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US to Send More Troops to Iraq to Help With Mosul

It wasn't clear whether the troops would include special operations forces, some of which are already serving in Iraq

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    An U.S. military serviceman is silhouetted manning a 50 caliber humvee-mounted machine gun in Mosul, Iraq.

    President Barack Obama is preparing to send more troops to Iraq to help reclaim the city of Mosul from the Islamic State group, U.S. officials said Wednesday.

    The troops will train and advise Iraqi forces as planning for the Mosul operation ramps up, officials said. Though the precise number of troops was not immediately disclosed, one official said roughly 600 additional troops would be sent.

    It wasn't clear whether the troops would include special operations forces, some of which are already serving in Iraq.

    The officials spoke on condition of anonymity because they weren't authorized to publicly discuss the development before the official announcement, expected later Wednesday.

    The decision expands the U.S. military footprint in Iraq just as Obama readies to hand over the conflict to his successor in January. The U.S. has roughly 4,600 troops in Iraq, according to the Pentagon, although the figure doesn't include some troops including those there on temporary duty.

    Iraqi Prime Minister Haider al-Abadi, in a statement posted on his official website, said the added troops would "provide support for security forces and the Iraqi heroes in the fight looming in the liberation of Mosul." He said the Obama administration had approved his government's request for the increase. 

    "We emphasize that the role of the trainers and advisers is not combat, but for training and consultation only," Abadi said, adding: "It is our troops who will liberate the land." 

    With Americans weary after years of an unpopular war in Iraq, Obama has tried to emphasize that the troops deployed there now are in advisory roles, not combat. Yet even if they're not waging war from the front lines, the troops have been embedded with Iraqis at the brigade and battalion levels, putting them in dangerous situations where fighting could break out. In some instances, the U.S. has acknowledged its troops' involvement in special missions to capture or kill high-value targets or to try to rescue hostages.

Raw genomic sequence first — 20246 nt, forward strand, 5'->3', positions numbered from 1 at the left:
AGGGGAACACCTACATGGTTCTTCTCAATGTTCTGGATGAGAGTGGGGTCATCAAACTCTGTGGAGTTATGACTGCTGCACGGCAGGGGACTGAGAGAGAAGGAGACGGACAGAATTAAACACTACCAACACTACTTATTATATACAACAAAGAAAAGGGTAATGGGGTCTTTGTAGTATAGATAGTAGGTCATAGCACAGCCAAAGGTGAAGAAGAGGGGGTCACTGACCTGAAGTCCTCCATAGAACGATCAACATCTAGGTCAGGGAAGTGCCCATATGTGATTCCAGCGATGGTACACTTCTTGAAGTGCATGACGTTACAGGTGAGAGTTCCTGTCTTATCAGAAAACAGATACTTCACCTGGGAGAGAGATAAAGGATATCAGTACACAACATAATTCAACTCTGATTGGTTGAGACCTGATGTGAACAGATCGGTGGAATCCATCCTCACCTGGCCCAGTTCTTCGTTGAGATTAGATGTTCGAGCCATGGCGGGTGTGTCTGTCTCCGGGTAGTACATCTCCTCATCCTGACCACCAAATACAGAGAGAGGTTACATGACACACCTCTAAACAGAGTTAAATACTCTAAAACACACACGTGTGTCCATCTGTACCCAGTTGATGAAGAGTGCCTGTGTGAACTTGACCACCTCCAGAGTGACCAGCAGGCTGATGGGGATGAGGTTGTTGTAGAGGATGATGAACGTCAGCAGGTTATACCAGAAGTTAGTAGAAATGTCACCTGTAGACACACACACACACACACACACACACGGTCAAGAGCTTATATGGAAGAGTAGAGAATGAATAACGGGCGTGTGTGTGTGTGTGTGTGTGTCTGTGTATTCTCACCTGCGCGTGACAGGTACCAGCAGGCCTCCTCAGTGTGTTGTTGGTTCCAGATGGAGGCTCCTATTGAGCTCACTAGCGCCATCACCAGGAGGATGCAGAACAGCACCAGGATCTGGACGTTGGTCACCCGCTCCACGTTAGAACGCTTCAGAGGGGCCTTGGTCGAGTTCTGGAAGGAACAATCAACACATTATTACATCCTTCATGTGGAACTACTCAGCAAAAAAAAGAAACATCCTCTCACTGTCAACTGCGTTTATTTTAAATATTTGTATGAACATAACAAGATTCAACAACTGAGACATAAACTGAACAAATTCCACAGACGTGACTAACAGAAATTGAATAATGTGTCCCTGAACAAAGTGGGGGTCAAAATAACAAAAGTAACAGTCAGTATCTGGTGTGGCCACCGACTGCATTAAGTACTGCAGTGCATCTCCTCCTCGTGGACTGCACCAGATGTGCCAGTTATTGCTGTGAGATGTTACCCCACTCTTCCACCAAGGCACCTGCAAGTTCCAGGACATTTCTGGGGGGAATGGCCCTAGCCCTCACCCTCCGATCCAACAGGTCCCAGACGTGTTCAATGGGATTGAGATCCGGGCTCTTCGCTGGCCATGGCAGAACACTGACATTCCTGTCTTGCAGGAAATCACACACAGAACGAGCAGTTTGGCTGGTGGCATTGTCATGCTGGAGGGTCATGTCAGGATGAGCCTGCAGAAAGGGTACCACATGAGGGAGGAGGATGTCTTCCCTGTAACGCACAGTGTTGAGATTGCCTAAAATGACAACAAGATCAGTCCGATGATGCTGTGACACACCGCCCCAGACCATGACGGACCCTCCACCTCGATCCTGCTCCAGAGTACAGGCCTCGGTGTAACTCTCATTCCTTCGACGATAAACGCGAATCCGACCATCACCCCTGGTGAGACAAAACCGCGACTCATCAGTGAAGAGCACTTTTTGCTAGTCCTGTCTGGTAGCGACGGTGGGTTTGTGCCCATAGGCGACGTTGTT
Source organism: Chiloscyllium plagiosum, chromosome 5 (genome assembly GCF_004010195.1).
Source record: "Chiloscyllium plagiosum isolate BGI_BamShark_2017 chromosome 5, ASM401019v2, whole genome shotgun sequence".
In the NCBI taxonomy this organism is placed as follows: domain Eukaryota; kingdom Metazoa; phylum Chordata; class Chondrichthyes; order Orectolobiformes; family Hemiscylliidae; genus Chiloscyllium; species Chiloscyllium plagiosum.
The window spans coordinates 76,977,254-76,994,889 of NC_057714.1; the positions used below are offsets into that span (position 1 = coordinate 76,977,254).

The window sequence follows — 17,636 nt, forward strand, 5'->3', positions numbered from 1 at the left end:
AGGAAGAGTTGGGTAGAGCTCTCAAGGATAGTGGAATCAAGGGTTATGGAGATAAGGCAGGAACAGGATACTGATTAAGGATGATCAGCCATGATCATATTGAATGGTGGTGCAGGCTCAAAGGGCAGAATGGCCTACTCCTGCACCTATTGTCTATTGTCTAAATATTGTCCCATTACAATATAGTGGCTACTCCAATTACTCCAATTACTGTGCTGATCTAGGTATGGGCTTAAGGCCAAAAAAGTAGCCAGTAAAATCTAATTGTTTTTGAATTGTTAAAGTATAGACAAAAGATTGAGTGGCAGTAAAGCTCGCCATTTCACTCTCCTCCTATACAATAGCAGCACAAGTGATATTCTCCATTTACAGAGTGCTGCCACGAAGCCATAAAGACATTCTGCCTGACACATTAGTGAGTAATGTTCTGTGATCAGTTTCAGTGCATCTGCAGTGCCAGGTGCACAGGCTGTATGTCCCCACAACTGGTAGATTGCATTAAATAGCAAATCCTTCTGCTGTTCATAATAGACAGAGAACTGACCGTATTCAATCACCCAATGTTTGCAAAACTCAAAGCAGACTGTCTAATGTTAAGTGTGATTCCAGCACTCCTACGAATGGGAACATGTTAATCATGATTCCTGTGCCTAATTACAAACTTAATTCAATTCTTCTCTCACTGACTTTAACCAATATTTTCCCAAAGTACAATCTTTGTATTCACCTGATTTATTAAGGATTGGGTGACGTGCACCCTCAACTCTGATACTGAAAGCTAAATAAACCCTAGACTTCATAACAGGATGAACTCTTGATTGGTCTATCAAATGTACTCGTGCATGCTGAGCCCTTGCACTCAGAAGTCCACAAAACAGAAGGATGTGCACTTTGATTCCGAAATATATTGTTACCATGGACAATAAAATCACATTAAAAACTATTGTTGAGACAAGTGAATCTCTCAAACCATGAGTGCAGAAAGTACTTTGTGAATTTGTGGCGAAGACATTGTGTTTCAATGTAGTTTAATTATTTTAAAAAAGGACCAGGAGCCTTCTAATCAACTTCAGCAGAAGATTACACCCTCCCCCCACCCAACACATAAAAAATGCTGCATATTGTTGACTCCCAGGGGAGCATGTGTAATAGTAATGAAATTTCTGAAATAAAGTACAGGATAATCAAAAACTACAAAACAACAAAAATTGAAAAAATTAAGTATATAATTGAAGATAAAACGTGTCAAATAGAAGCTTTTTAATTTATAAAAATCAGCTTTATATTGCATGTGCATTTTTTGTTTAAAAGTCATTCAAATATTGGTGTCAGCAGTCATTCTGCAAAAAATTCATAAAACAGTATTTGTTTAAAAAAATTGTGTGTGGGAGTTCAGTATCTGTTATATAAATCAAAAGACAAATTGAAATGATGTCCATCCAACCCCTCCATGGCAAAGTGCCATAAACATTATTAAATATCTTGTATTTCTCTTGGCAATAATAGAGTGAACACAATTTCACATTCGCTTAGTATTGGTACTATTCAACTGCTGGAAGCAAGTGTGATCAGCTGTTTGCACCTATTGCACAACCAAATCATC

The U.S. and Iraq have been planning for months for a complex push to drive IS out of Mosul, Iraq's second-largest city and the extremist group's last major urban stronghold in Iraq. Both countries want to move quickly to take advantage of recent momentum against IS in Iraq and the perception that the extremists' morale is waning.

    Capturing Mosul would mean a symbolic and strategic defeat to the militants. The U.S. and its partners hope a successful Mosul offensive will set the stage for eventually ousting the group from Raqqa, the largest IS-held city in Syria and the de facto capital of the group's self-declared caliphate.

    Military experts have warned that retaking Mosul is an incredible arduous task that plays to the extremist group's advantages, including its ability to embed among civilians. The battle will require huge numbers of troops and street-by-street combat. In preparation, Iraq's military has been amassing troops and retaking a string of towns in the vicinity of Mosul.

    Defense Secretary Ash Carter had signaled the move was coming when he told reporters Tuesday that final preparations for the Mosul offensive were in the works. Yet he also said the timing was up to Abadi.

    "There are some additional steps" like logistical moves that still need to be made, Carter said. He cited for example the need to further prepare Qayara West airfield, which is south of Mosul and will serve as a staging area for Iraqi forces as well as a base for US troops advising the Iraqis.